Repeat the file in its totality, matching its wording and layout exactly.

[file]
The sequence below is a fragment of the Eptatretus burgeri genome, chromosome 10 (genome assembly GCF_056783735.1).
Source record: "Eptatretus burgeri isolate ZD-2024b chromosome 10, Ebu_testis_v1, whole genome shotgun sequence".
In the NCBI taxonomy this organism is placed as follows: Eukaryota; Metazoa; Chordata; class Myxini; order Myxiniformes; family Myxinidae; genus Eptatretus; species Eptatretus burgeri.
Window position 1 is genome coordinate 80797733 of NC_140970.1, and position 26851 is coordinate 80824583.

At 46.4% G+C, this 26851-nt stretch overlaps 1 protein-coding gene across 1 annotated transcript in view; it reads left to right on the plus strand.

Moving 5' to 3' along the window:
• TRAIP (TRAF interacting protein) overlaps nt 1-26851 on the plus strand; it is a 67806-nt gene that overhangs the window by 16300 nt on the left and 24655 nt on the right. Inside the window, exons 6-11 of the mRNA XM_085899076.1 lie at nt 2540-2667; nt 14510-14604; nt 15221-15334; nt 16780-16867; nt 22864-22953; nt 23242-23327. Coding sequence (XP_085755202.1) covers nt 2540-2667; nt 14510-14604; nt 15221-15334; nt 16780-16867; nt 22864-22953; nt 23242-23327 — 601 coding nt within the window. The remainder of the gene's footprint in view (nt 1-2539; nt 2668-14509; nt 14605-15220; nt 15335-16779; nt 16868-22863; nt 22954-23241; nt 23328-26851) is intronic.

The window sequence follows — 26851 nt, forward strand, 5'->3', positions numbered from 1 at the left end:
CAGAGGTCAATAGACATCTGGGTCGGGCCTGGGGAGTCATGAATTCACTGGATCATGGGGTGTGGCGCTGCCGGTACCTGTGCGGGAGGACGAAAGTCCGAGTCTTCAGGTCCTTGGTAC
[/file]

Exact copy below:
The sequence below is a fragment of the Eptatretus burgeri genome, chromosome 10 (genome assembly GCF_056783735.1).
Source record: "Eptatretus burgeri isolate ZD-2024b chromosome 10, Ebu_testis_v1, whole genome shotgun sequence".
In the NCBI taxonomy this organism is placed as follows: Eukaryota; Metazoa; Chordata; class Myxini; order Myxiniformes; family Myxinidae; genus Eptatretus; species Eptatretus burgeri.
Window position 1 is genome coordinate 80797733 of NC_140970.1, and position 26851 is coordinate 80824583.

At 46.4% G+C, this 26851-nt stretch overlaps 1 protein-coding gene across 1 annotated transcript in view; it reads left to right on the plus strand.

Moving 5' to 3' along the window:
• TRAIP (TRAF interacting protein) overlaps nt 1-26851 on the plus strand; it is a 67806-nt gene that overhangs the window by 16300 nt on the left and 24655 nt on the right. Inside the window, exons 6-11 of the mRNA XM_085899076.1 lie at nt 2540-2667; nt 14510-14604; nt 15221-15334; nt 16780-16867; nt 22864-22953; nt 23242-23327. Coding sequence (XP_085755202.1) covers nt 2540-2667; nt 14510-14604; nt 15221-15334; nt 16780-16867; nt 22864-22953; nt 23242-23327 — 601 coding nt within the window. The remainder of the gene's footprint in view (nt 1-2539; nt 2668-14509; nt 14605-15220; nt 15335-16779; nt 16868-22863; nt 22954-23241; nt 23328-26851) is intronic.

The window sequence follows — 26851 nt, forward strand, 5'->3', positions numbered from 1 at the left end:
CAGAGGTCAATAGACATCTGGGTCGGGCCTGGGGAGTCATGAATTCACTGGATCATGGGGTGTGGCGCTGCCGGTACCTGTGCGGGAGGACGAAAGTCCGAGTCTTCAGGTCCTTGGTAC